The Author discusses the dynamics of family law reforms in modern Egypt as an instance of similar dynamics of reforms in other Muslim countries. The forces that push for reforms as well as those that try to limit them are also introduced.
The Author begins by describing the historical legal background shared by the vast majority of Muslim countries, including Egypt. An account of the general evolution of Islamic law--from a dominant system existing within an Islamic state to a subordinate system existing within an overall secularized legal system characterized by legal borrowing from European codes--is given. Islamic law has survived in the modern era primarily through family law, having lost jurisdiction over most other areas of law.
The Author next describes the nature of modern reforms of family law in Egypt. She argues that these reforms have been structurally limited because the Egyptian elites controlling the state pursued the policy of splitting the difference between the demands of women activists in Egypt pushing for liberal feminist reforms and those of a conservative religious intelligentsia that was antagonistic to these reforms. This policy of splitting the difference was notable in the nature of legislative reforms, family law adjudication by lower family courts, as well as in the constitutional adjudication of family law issues by the Supreme Constitutional Court of Egypt.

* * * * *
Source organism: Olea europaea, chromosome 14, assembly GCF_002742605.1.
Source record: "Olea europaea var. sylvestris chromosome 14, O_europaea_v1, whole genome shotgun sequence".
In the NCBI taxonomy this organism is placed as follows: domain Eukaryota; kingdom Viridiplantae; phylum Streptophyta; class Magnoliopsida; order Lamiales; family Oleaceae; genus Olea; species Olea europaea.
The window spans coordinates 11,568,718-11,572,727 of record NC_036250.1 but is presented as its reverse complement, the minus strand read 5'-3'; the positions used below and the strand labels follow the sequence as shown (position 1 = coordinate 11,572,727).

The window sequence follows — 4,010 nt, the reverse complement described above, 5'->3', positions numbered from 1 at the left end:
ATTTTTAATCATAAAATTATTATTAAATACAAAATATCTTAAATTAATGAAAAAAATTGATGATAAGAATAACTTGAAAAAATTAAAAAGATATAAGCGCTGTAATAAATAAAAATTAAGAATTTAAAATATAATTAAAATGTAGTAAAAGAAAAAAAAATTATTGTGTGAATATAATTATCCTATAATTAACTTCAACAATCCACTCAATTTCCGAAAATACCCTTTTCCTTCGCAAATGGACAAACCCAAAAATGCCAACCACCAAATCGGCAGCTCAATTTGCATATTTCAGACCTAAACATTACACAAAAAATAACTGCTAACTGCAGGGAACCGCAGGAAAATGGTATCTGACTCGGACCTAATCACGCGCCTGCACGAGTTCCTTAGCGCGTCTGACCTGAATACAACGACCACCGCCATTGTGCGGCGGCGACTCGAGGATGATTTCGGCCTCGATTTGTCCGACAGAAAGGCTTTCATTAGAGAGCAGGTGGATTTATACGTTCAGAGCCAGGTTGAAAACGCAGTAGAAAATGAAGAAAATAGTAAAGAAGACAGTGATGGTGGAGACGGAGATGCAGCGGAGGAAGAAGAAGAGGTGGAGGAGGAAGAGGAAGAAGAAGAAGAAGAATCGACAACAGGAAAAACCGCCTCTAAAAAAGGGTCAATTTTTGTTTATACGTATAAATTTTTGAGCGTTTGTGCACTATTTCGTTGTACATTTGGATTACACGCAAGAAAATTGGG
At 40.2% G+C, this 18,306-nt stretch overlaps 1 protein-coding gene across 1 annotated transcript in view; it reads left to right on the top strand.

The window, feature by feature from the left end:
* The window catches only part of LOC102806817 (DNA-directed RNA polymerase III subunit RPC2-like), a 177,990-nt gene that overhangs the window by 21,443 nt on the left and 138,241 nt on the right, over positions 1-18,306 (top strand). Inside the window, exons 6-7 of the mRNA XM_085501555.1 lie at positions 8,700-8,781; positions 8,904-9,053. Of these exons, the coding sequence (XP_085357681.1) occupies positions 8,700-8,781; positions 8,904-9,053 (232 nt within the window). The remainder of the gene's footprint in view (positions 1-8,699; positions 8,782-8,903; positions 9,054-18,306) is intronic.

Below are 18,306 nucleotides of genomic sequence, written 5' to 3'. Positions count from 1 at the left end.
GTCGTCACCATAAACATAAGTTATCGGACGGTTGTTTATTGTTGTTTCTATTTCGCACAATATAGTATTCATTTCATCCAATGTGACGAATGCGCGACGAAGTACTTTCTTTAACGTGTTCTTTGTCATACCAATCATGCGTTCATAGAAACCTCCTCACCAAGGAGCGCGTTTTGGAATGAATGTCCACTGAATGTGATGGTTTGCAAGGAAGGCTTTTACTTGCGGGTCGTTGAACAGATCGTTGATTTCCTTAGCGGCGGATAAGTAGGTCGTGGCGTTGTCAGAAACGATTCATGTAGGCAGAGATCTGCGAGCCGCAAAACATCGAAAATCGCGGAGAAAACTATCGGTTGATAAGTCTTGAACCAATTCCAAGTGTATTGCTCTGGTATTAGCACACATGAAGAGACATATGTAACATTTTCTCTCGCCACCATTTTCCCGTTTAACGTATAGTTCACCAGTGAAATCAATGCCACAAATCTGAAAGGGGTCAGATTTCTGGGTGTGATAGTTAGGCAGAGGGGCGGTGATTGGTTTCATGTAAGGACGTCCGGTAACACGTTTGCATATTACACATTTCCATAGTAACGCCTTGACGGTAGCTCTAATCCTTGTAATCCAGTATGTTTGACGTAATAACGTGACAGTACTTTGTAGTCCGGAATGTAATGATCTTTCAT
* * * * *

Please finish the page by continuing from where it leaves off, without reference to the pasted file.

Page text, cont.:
The Author ultimately argues that the only way to push for reforms in family law without the constraining influences of the religious intelligentsia is to secularize the legal system in its totality.
TABLE OF CONTENTS I. INTRODUCTION II. FAMILY LAW UNDER THE PRE-MODERN ISLAMIC LEGAL SYSTEM OF TAQLID A. Usul Al-Fiqh B. Institutional Structure and Legal Consciousness of the Taqlid System C. A Legal Narrative of Marriage and Divorce in the Taqlid Treatises D. The Family in the Doctrine of the Taqlid Schools of Law: A Structuralist Reading III. TRANSFORMATION OF THE LEGAL SYSTEM FROM TAQLID LAW TO ONE INFLUENCED BY EUROPEAN CODES A. Centralization of the Egyptian State During the Reign of Mohammad Ali B. The Defeat of Ali and The Europeanization of Egypt C. British Colonization and Reactions to the Continued Europeanization of the Egyptian Legal System 1. British Colonization and Subsequent Legal Developments 2. Reactions to Colonization, Modernists, and Nationalism D. A Compromise on the Question of Women and the Family III. LEGISLATING THE FAMILY A. Comparative Data B. A Comparative Reading of the Legislative Regulation of the Family 1. The Tunisian Model 2. Hanafi Doctrine C. The Specific Case of Family Law Reform in Egypt IV. ADJUDICATING THE FAMILY IN EGYPT A. Adjudicating Obedience 1. Obedience is Still Owed the Husband Even if He Beat His Wife 2. Court May Discipline A Husband Who Beats His Wife by Depriving Him of the Wife's Obedience 3. A Husband Who Beats His Wife Loses His Right to Her Obedience 4. Applying the Same Standard of Harm for Both Divorce and Obedience B. Adjudicating Divorce Based on Harm C. Constitutionalizing the Family V. CONCLUSION I. INTRODUCTION
Egyptian feminists who advocate reform of Egyptian family law are often charged with supporting changes that are un-Islamic. (1) The charge is of such normative appeal that it is often hard to dismiss. To understand its normative power, one has to place the charge of "unIslamicity" directed at reforming feminists by their adversaries in a larger context, that of the modern history of the Egyptian legal system.